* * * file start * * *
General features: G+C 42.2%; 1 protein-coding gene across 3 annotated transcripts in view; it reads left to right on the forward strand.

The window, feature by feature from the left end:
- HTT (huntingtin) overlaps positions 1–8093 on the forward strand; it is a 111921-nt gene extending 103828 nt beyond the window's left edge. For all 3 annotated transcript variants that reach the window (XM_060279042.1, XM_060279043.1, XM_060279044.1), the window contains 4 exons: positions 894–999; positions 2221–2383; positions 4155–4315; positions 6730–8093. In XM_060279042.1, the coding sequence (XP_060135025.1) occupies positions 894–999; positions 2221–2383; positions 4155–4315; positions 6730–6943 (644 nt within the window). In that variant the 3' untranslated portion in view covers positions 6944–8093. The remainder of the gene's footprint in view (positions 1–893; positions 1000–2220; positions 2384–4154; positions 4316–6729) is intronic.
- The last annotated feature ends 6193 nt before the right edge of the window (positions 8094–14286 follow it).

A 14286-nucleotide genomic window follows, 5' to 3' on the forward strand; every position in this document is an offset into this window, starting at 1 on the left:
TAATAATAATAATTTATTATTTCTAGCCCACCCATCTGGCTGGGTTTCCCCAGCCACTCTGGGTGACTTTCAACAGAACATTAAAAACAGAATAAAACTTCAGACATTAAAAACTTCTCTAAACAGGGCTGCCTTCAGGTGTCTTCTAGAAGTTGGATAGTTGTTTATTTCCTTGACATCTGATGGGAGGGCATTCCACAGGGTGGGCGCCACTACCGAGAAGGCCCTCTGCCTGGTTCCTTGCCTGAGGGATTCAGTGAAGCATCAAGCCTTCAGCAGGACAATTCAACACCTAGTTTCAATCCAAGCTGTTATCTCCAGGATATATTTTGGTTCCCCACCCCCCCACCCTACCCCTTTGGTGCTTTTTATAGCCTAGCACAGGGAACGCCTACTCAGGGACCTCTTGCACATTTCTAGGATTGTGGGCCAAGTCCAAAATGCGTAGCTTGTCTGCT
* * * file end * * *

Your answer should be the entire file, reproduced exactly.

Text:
General features: G+C 42.2%; 1 protein-coding gene across 3 annotated transcripts in view; it reads left to right on the forward strand.

The window, feature by feature from the left end:
- HTT (huntingtin) overlaps positions 1–8093 on the forward strand; it is a 111921-nt gene extending 103828 nt beyond the window's left edge. For all 3 annotated transcript variants that reach the window (XM_060279042.1, XM_060279043.1, XM_060279044.1), the window contains 4 exons: positions 894–999; positions 2221–2383; positions 4155–4315; positions 6730–8093. In XM_060279042.1, the coding sequence (XP_060135025.1) occupies positions 894–999; positions 2221–2383; positions 4155–4315; positions 6730–6943 (644 nt within the window). In that variant the 3' untranslated portion in view covers positions 6944–8093. The remainder of the gene's footprint in view (positions 1–893; positions 1000–2220; positions 2384–4154; positions 4316–6729) is intronic.
- The last annotated feature ends 6193 nt before the right edge of the window (positions 8094–14286 follow it).

A 14286-nucleotide genomic window follows, 5' to 3' on the forward strand; every position in this document is an offset into this window, starting at 1 on the left:
TAATAATAATAATTTATTATTTCTAGCCCACCCATCTGGCTGGGTTTCCCCAGCCACTCTGGGTGACTTTCAACAGAACATTAAAAACAGAATAAAACTTCAGACATTAAAAACTTCTCTAAACAGGGCTGCCTTCAGGTGTCTTCTAGAAGTTGGATAGTTGTTTATTTCCTTGACATCTGATGGGAGGGCATTCCACAGGGTGGGCGCCACTACCGAGAAGGCCCTCTGCCTGGTTCCTTGCCTGAGGGATTCAGTGAAGCATCAAGCCTTCAGCAGGACAATTCAACACCTAGTTTCAATCCAAGCTGTTATCTCCAGGATATATTTTGGTTCCCCACCCCCCCACCCTACCCCTTTGGTGCTTTTTATAGCCTAGCACAGGGAACGCCTACTCAGGGACCTCTTGCACATTTCTAGGATTGTGGGCCAAGTCCAAAATGCGTAGCTTGTCTGCT